Someone smarter than me on www.FactCheck.Org said it first: “If there’s anything the health care debate has made clear it is that the public is starving for the truth.”
I am tempted to say, by way of a humorous aside, “Ain’t it the truth?”
I watched President Obama’s address to Congress on Wednesday, September 9th along with the rest of the nation and applauded when he said, “I am not the first president to take up this cause, but I am determined to be the last.” There were other stirring lines which I could repeat here, but the Big Debate to come out of the night concerns the outburst of Representative Joe Wilson (R, South Carolina) who blurted out “You lie!” when Obama said that the health care bill would not cover illegal aliens.
Truth is in short supply now; perhaps it has been ever thus.
This episode during Obama’s Congressional speech came on the heels of several lies I, personally, experienced recently.
First, I was lied to, in print (I have the e-mail of Aug. 25th), by a Pulitzer Prize winning writer (who shall remain nameless). Ironically, this very same well-known writer (I heard his latest book has risen as high as Number 4 on the New York Times list) then proceeded to give an address in which he delivered a message to the effect that he “could not live in a world without truth.” My advice to this guy: try telling the truth, yourself, then, for a change! I’d like to be more specific about this writer’s identity, since it was obvious he was working behind-the-scenes hammer-and-tongs to pull a fast one, but was lying about it in writing. And that same nonfiction writer, Mr. Pulitzer, then lied to me to my face. What have we cone to, as a nation, if you can’t even trust those we elevate to pedestals? Whatever happened to George Washington and the cherry tree story, apocryphal though it may have been?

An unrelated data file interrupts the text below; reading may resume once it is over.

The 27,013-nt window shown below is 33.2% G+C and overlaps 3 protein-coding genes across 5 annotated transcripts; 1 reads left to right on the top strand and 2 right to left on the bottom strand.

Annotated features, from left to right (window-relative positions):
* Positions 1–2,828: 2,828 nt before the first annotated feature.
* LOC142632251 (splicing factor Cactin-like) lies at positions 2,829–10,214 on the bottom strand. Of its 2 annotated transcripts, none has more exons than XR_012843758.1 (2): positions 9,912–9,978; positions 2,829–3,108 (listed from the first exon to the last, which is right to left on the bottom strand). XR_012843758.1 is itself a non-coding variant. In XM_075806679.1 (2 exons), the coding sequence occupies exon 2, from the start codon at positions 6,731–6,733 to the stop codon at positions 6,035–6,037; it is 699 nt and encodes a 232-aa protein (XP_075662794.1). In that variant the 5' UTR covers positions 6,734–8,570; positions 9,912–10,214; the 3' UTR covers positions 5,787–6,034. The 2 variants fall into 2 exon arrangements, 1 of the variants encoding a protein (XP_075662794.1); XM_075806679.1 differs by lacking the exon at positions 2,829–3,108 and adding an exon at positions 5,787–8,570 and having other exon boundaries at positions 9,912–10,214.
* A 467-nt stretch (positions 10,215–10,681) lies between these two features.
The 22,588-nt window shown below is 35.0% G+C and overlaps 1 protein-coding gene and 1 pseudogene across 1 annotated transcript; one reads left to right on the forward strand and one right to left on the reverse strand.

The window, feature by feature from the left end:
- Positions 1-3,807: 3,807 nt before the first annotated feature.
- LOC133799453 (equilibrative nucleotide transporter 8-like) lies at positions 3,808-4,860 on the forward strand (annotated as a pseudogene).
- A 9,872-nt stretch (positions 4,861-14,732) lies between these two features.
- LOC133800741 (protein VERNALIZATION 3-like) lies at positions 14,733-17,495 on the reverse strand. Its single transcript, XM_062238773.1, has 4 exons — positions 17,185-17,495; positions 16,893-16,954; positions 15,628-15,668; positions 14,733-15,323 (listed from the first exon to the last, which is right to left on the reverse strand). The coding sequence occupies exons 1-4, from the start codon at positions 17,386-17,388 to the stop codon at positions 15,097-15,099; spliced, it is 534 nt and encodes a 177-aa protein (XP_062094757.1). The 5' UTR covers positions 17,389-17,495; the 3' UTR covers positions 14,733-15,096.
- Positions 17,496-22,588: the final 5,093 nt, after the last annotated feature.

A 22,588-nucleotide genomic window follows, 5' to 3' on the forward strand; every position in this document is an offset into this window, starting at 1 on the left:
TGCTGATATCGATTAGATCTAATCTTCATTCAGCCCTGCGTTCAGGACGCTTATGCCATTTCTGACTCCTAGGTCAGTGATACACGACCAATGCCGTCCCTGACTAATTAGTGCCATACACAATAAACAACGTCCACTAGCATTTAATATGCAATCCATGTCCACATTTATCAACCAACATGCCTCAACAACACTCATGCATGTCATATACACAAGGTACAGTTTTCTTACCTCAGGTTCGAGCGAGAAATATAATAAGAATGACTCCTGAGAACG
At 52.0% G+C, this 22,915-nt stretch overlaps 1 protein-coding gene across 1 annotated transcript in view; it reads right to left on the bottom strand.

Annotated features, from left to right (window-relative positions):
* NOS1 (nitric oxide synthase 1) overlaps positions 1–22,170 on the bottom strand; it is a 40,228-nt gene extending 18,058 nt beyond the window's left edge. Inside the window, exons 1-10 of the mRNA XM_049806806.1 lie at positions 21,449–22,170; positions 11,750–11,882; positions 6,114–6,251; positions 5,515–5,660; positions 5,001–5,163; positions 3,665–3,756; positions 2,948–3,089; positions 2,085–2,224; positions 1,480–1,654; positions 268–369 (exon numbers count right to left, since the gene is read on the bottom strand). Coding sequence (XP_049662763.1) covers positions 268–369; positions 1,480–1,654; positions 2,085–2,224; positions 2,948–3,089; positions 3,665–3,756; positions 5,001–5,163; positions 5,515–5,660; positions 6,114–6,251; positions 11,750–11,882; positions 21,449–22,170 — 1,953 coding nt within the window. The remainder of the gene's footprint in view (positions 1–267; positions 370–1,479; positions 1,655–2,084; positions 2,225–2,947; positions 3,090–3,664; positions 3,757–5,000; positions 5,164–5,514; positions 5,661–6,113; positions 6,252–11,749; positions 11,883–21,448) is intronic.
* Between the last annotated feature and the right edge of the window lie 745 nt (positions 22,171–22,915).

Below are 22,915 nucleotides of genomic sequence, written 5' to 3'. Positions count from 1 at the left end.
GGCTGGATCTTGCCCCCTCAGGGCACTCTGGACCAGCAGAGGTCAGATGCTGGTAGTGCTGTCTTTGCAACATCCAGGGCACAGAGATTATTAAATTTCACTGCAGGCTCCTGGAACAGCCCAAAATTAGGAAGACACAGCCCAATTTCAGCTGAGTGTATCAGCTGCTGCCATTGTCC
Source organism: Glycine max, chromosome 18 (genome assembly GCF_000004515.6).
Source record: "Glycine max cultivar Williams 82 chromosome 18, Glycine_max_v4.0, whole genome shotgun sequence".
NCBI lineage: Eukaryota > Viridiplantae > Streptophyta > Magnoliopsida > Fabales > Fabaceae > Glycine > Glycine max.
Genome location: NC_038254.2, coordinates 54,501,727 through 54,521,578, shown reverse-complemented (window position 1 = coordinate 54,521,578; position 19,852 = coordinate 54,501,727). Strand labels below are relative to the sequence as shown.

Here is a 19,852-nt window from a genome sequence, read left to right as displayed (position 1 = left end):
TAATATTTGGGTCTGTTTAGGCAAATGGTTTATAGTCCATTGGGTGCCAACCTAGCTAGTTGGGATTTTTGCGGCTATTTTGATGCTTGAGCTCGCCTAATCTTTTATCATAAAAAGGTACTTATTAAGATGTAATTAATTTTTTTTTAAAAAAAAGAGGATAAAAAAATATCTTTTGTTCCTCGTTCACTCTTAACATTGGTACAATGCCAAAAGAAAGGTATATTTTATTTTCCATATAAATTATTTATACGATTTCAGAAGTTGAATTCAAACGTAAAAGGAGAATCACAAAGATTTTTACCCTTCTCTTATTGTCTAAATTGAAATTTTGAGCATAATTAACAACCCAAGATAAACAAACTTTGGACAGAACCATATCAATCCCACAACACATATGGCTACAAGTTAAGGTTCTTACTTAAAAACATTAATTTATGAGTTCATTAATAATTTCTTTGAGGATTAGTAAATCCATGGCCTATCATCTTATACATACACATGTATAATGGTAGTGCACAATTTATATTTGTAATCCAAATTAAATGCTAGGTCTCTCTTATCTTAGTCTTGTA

Second, I listened to a speech given by one of my favorite writing conference speakers, James Strauss, who has been or is a writer for “Deadwood,” “John from Cincinnati,” “House” and other television shows. Now writing novels (The Boy), Jim—who lives in Lake Geneva, Wisconsin because (among other reasons) he cannot abide the incessant stream of untruths that emanate from Hollywood types—told a story about Hollywood wheeler-dealers in which he quoted Hollywood PTB as saying, “We lie, and we tell you that we lie.”
From there, Strauss went on to relate a story of how David Morrell of “Rambo” fame had commiserated with him at a writing conference about the rights to all subsequent “Rambo” films being stolen from him by a famous Hollywood producer “after the first one.” I have heard Morrell speak (“Love Is Murder”) about how having a savvy lawyer when dealing with Hollywood is absolutely essential. I remember, while interviewing Morrell by phone, he was waiting for his agent to call with news of the plans to make yet another “Rambo” movie (the last one), something the author of the piece had learned about only secondhand. Sad.